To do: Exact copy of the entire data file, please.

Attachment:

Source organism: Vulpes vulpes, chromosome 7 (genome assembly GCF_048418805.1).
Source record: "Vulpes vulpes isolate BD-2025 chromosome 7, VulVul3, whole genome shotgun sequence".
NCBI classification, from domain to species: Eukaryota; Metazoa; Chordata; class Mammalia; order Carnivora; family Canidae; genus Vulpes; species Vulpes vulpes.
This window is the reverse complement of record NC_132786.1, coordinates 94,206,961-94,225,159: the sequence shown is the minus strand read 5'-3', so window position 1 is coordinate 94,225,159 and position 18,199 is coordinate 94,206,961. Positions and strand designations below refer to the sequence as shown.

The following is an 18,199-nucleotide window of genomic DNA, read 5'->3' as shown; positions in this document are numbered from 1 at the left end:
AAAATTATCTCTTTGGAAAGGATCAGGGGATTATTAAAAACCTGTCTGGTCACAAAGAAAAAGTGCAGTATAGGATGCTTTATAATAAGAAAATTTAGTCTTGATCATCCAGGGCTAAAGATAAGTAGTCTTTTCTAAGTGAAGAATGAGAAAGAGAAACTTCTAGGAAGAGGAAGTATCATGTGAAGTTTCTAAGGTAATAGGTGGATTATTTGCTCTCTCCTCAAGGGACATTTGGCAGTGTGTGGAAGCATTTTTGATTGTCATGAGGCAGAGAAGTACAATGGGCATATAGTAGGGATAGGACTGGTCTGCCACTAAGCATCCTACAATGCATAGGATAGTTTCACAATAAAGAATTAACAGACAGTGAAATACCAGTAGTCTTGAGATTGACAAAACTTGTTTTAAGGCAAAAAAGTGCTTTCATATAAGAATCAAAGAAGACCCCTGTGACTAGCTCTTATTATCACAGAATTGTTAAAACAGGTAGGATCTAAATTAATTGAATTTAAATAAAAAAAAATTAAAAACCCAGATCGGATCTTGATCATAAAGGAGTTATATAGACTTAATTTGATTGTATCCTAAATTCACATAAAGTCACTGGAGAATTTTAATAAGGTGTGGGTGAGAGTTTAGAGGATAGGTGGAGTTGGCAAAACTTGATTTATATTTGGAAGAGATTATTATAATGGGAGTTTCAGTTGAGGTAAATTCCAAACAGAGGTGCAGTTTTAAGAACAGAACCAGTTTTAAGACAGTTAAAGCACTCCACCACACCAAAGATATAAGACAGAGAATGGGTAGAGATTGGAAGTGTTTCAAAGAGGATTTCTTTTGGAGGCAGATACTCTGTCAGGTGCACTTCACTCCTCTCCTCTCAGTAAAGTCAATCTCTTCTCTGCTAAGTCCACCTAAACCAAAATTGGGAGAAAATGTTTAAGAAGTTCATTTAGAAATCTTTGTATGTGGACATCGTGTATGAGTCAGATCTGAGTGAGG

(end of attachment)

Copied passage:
Source organism: Vulpes vulpes, chromosome 7 (genome assembly GCF_048418805.1).
Source record: "Vulpes vulpes isolate BD-2025 chromosome 7, VulVul3, whole genome shotgun sequence".
NCBI classification, from domain to species: Eukaryota; Metazoa; Chordata; class Mammalia; order Carnivora; family Canidae; genus Vulpes; species Vulpes vulpes.
This window is the reverse complement of record NC_132786.1, coordinates 94,206,961-94,225,159: the sequence shown is the minus strand read 5'-3', so window position 1 is coordinate 94,225,159 and position 18,199 is coordinate 94,206,961. Positions and strand designations below refer to the sequence as shown.

The following is an 18,199-nucleotide window of genomic DNA, read 5'->3' as shown; positions in this document are numbered from 1 at the left end:
AAAATTATCTCTTTGGAAAGGATCAGGGGATTATTAAAAACCTGTCTGGTCACAAAGAAAAAGTGCAGTATAGGATGCTTTATAATAAGAAAATTTAGTCTTGATCATCCAGGGCTAAAGATAAGTAGTCTTTTCTAAGTGAAGAATGAGAAAGAGAAACTTCTAGGAAGAGGAAGTATCATGTGAAGTTTCTAAGGTAATAGGTGGATTATTTGCTCTCTCCTCAAGGGACATTTGGCAGTGTGTGGAAGCATTTTTGATTGTCATGAGGCAGAGAAGTACAATGGGCATATAGTAGGGATAGGACTGGTCTGCCACTAAGCATCCTACAATGCATAGGATAGTTTCACAATAAAGAATTAACAGACAGTGAAATACCAGTAGTCTTGAGATTGACAAAACTTGTTTTAAGGCAAAAAAGTGCTTTCATATAAGAATCAAAGAAGACCCCTGTGACTAGCTCTTATTATCACAGAATTGTTAAAACAGGTAGGATCTAAATTAATTGAATTTAAATAAAAAAAAATTAAAAACCCAGATCGGATCTTGATCATAAAGGAGTTATATAGACTTAATTTGATTGTATCCTAAATTCACATAAAGTCACTGGAGAATTTTAATAAGGTGTGGGTGAGAGTTTAGAGGATAGGTGGAGTTGGCAAAACTTGATTTATATTTGGAAGAGATTATTATAATGGGAGTTTCAGTTGAGGTAAATTCCAAACAGAGGTGCAGTTTTAAGAACAGAACCAGTTTTAAGACAGTTAAAGCACTCCACCACACCAAAGATATAAGACAGAGAATGGGTAGAGATTGGAAGTGTTTCAAAGAGGATTTCTTTTGGAGGCAGATACTCTGTCAGGTGCACTTCACTCCTCTCCTCTCAGTAAAGTCAATCTCTTCTCTGCTAAGTCCACCTAAACCAAAATTGGGAGAAAATGTTTAAGAAGTTCATTTAGAAATCTTTGTATGTGGACATCGTGTATGAGTCAGATCTGAGTGAGG